Roulette or Baseball - What's the Difference?



Roulette and baseball are popular wagering activities, yet, mathematically, they are quite different.

An American roulette wheel has 38 sections labeled 1 through 36, 0 and 00. Suppose you bet on "17." Since there is only one section marked 17, your chance of winning equals 1 in 38 and your chance of losing equals 37 in 38.

Since your chance of winning equals 1/38, true odds are 37 to 1. If payoff odds equaled true odds, then, on the average, winning bets would be paid by losing bets and the casino would break even. In order to insure an edge, casino payoff odds on single number roulette bets are 35 to 1 rather than 37 to 1.

In repeated $1 bets on "17," a gambler will win about once in 38 bets ($35 payoff) and lose about 37 times in 38 bets ($37 loss) for an average loss of $2 per 38 bets. This number, expressed as percent profit, is called the house edge. For this bet, house edge = 2/38 = 5.3%. If you bet repeatedly, then in the long run, you will lose about 5.3 cents per dollar bet. You may get lucky and be a short term winner, but in the long run, you will lose.

Baseball is different. Unlike roulette, there is no mathematical way to determine the probability that you will win a bet. In fact, your chance of winning varies from team to team, pitcher to pitcher, and game to game, so the bookmaker can't rely on the laws of chance to insure a long run profit.

In baseball betting, payoff odds are expressed as money lines. For example:

San Francisco -130 means that if you bet on the favorite, San Francisco, you must bet $130 to win $100. Florida +130 means that a winning $100 bet on the underdog, Florida, yields a $130 profit.

If the money line for the favorite is the negative of the money line for the underdog, you get the sports version of true odds: If appropriate amounts are bet on each team in a game, losers pay winners and the bookmaker breaks even. For example, using the money lines SF -130, Florida +130, if 10 gamblers each bet $130 on San Francisco and 10 gamblers each bet $100 on Florida, losing wagers pay winning wagers, leaving no profit for the bookmaker.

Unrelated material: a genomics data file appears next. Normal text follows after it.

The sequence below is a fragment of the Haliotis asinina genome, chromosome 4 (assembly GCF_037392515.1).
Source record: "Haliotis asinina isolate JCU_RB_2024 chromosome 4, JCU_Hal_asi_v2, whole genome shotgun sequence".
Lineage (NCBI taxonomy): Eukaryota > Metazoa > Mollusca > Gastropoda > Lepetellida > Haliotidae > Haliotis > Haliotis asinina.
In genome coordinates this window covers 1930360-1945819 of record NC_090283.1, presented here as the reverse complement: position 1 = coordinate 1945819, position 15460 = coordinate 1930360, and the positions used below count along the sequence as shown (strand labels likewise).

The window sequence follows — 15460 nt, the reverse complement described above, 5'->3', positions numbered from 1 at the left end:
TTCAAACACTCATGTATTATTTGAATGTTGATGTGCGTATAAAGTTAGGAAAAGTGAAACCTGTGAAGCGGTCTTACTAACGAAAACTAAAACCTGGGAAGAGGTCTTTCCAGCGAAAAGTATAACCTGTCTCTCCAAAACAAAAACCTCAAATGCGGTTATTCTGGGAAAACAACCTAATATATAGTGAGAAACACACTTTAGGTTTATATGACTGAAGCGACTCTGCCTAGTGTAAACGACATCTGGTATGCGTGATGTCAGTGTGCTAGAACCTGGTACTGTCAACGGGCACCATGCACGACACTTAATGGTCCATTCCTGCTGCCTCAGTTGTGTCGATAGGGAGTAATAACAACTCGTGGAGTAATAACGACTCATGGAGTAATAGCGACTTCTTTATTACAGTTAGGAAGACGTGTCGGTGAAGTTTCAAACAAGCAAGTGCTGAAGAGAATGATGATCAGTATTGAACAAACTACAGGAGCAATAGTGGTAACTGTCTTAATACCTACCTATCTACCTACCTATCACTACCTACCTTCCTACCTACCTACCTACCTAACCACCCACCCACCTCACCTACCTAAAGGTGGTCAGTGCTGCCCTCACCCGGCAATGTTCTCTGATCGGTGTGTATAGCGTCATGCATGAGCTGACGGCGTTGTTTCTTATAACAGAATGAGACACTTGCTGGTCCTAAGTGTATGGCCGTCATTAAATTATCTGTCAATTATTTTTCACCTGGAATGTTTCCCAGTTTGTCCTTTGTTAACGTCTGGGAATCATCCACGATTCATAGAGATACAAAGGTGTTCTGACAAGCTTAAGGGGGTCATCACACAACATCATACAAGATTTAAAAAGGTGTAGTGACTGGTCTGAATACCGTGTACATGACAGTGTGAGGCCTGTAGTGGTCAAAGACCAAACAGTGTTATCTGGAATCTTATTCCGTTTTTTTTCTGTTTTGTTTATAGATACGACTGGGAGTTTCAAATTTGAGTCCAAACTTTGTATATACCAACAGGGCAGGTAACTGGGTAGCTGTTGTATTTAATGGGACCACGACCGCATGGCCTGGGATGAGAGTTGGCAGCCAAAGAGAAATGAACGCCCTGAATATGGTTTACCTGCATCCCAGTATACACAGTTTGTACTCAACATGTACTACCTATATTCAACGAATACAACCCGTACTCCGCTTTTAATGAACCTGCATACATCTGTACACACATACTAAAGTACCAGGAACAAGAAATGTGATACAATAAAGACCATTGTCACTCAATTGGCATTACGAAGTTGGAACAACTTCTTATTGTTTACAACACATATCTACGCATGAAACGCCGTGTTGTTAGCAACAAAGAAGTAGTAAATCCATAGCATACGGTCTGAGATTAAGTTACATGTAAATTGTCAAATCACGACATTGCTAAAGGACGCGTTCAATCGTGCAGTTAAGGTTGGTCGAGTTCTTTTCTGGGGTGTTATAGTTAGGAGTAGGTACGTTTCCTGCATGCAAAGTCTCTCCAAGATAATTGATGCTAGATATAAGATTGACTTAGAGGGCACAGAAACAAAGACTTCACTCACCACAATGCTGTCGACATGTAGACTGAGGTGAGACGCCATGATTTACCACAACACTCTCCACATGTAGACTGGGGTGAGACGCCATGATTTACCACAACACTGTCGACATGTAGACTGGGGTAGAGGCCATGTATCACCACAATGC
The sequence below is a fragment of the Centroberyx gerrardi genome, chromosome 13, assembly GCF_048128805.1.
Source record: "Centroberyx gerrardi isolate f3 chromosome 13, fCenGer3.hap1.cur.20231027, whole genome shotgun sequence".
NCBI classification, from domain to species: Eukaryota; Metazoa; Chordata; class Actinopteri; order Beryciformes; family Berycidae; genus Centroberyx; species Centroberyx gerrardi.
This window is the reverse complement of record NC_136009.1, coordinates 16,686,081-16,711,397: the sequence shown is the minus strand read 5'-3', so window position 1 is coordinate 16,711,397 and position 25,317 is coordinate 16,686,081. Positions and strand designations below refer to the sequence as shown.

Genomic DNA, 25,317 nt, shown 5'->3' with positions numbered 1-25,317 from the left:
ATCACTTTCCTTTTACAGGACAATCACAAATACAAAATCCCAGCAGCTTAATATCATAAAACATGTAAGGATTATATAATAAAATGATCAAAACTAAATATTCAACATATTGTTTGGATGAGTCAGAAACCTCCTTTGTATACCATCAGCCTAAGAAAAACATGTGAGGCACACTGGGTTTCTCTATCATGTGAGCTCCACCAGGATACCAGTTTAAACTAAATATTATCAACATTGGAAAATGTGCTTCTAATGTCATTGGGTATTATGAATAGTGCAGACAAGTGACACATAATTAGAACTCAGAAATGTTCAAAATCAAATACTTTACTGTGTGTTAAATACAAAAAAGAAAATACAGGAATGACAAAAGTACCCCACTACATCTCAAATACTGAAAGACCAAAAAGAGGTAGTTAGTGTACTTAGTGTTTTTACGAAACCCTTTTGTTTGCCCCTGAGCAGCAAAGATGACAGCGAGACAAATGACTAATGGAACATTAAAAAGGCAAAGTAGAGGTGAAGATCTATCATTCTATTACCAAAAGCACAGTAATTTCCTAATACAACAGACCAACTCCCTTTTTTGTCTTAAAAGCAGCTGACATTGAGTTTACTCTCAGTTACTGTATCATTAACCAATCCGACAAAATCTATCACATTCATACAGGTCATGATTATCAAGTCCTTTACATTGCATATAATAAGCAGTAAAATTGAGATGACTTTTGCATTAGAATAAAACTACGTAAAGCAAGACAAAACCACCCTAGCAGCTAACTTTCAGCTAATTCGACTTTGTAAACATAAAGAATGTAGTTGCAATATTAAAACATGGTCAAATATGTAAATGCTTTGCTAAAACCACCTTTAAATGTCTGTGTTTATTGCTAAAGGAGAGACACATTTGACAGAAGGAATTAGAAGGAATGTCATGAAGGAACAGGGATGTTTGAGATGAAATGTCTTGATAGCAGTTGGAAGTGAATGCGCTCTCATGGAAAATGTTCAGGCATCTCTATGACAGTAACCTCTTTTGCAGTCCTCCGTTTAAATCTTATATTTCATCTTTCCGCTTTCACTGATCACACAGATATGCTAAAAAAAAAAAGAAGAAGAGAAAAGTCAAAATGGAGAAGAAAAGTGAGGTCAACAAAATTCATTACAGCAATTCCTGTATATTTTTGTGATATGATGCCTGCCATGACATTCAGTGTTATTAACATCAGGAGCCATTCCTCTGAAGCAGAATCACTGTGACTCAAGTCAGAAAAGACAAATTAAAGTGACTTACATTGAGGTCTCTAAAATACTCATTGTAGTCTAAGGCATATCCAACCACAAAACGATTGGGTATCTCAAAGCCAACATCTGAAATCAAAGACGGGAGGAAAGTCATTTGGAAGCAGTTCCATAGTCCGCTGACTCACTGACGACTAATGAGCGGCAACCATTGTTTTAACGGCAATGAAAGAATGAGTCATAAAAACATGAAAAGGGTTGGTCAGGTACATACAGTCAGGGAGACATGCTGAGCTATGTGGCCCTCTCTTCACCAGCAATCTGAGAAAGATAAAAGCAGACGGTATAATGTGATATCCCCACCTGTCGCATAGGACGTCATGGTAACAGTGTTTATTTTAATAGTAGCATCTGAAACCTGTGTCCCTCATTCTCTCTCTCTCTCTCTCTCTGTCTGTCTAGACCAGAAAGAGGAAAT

Analogous to roulette, in which casino payoff odds are slightly lower than true odds, for baseball bets the bookmaker lowers the money line on the underdog:

      San Francisco    -130
      Florida    +110

With the new line, if 10 bettors each bet $130 on San Francisco and 10 bettors each bet $100 on Florida, if Florida wins, the $1,300 in losing bets on San Francisco pay the $1,100 in winning bets on Florida, leaving the bookmaker with a profit of $200 out of $2,300 bet = 8.7%. If San Francisco wins, the $1,000 in losing Florida bets pays winning bets and the bookmaker breaks even.

Thus, if $1,300 is bet on San Francisco for every $1,000 bet on Florida, the bookmaker can't lose and will make a profit of 8.7% if Florida wins.

Assume that the money line for SF reflects the true probability that San Francisco will win. Then SF -130 means that San Francisco should win about 13 times in 23 and lose 10. Since the bookmaker will make a profit of 8.7% whenever SF loses and break even whenever SF wins, the bookmaker's average profit for this bet equals 8.7%x(10/23) + 0x(13/23) = 3.8%.

In roulette, the casino makes a long run profit of 5.3% on single number bets, no matter what, whereas in the baseball bet we've been discussing, the 3.8% average profit assumes that the betting action is properly divided (It is thus important for the bookmaker to set lines that properly divide the action). Because of this, the bookmaker's average profit is usually called the "hold percentage" rather than the house edge.

The 3.8% hold percentage that we calculated here depends not only on the betting allocation, but also on the money line itself. For higher money lines (bigger favorite), the bookmaker's profit is a smaller fraction of the average take and so the hold percentage is lower. For lower money lines (more evenly matched games) the hold percentage is higher.

Where does the money line come from in the first place? There is no mathematical formula by which the bookmaker can calculate true odds (You could even argue that in sports true odds don't exist). Instead, the bookmaker uses his knowledge of baseball and betting behaviors to come up with the correct number to appropriately divide the betting action.

In roulette, it doesn't matter who bets on what for the casino to make a long run profit. In baseball, if money lines don't appropriately divide betting action and the bettors are smart, the bookmaker will lose. And even if the betting public is foolish, since money lines are set only to divide the betting action, a smart bettor can make a profit at the expense of naive bettors even when the bookmaker makes a profit.